Read more in:

WSJ: Huawei Equipment Has Major Security Flaws, U.K. Says (paywall)

CNET: The Huawei controversy: Everything you need to know

CNET: Huawei products bring 'significantly increased risk,' British watchdog warns

The Register: Huawei savaged by Brit code review board over pisspoor dev practices

Publishing: Huawei Cyber Security Evaluation Centre (HCSEC) Oversight Board


--Former NSA Contractor to Plead Guilty to Data Theft

(March 27 & 28, 2019)

A former National Security Agency contractor, Harold Thomas Martin III, will plead guilty to willful retention of national defense information. Martin was employed as a contractor between 1993 and 2016 through multiple consulting firms and worked at government agencies that include the NSA and the Office of the Director of National Intelligence (ODNI). If the court accepts his plea agreement, Martin will be sentenced to nine years in prison. (Please note that the WSJ story is behind a paywall.)

Read more in:

Dark Reading: Former Government Contractor Pleads Guilty To Federal Charge Of Willful Retention Of National Defense Information

Ars Technica: Former NSA contractor pleads guilty to stealing classified material

WSJ: Former NSA Contractor Expected to Plead Guilty This Week for Theft of Top Secret Documents (paywall)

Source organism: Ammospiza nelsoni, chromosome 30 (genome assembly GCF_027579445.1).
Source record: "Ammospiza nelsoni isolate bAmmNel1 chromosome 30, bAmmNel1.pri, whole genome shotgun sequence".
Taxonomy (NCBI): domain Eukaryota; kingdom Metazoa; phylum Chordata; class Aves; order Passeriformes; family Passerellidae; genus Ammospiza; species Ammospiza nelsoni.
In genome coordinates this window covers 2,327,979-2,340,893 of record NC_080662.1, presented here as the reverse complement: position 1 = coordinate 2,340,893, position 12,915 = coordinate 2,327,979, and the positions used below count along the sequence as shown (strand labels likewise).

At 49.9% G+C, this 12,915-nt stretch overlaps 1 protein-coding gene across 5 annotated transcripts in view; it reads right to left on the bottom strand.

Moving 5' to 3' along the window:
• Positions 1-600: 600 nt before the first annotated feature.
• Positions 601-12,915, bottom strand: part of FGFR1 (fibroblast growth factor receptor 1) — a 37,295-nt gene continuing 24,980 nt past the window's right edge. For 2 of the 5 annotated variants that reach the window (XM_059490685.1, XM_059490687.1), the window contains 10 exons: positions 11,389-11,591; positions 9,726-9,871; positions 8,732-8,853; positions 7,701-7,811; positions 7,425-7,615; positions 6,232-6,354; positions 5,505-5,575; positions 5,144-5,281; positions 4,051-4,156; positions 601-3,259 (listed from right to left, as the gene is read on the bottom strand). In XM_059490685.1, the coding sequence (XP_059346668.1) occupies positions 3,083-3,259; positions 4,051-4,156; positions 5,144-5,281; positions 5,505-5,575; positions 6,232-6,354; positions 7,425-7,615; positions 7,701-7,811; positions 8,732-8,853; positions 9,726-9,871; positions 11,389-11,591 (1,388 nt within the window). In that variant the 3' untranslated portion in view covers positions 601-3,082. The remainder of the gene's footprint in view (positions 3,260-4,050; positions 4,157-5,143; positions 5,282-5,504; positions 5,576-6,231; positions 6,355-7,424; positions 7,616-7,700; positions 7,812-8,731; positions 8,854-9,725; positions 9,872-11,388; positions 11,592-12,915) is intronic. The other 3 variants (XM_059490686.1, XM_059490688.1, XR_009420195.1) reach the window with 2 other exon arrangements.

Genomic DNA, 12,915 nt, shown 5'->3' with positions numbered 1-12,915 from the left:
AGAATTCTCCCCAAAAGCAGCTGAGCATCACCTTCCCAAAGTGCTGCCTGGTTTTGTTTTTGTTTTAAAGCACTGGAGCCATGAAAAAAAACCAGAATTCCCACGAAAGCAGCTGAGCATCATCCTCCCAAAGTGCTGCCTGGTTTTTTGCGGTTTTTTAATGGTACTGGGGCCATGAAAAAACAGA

Cyberscoop: Ex-NSA contractor set to plead guilty for theft of top secret information


--Bill Would Give Senators Help Protecting Personal Digital Devices and Accounts

(March 28, 2019)

US Senators Ron Wyden (D-Oregon) and Tom Cotton (R-Arkansas) have introduced The Senate Cybersecurity Protection Act, a bill that would "permit the Senate Sergeant at Arms (SAA) to provide voluntary cybersecurity assistance to protect the personal accounts and devices of Senators and certain Senate staff. The bill was introduced in response to the SSA's statement that it could not use federal funds to protect devices and accounts that are not issued by the government. Several weeks ago, Wyden and Cotton wrote to the SSA to ask that all senators receive annual reports about cyber incidents involving senate computers and data, and that Senate leadership be notified within five days of the discovers of a breach.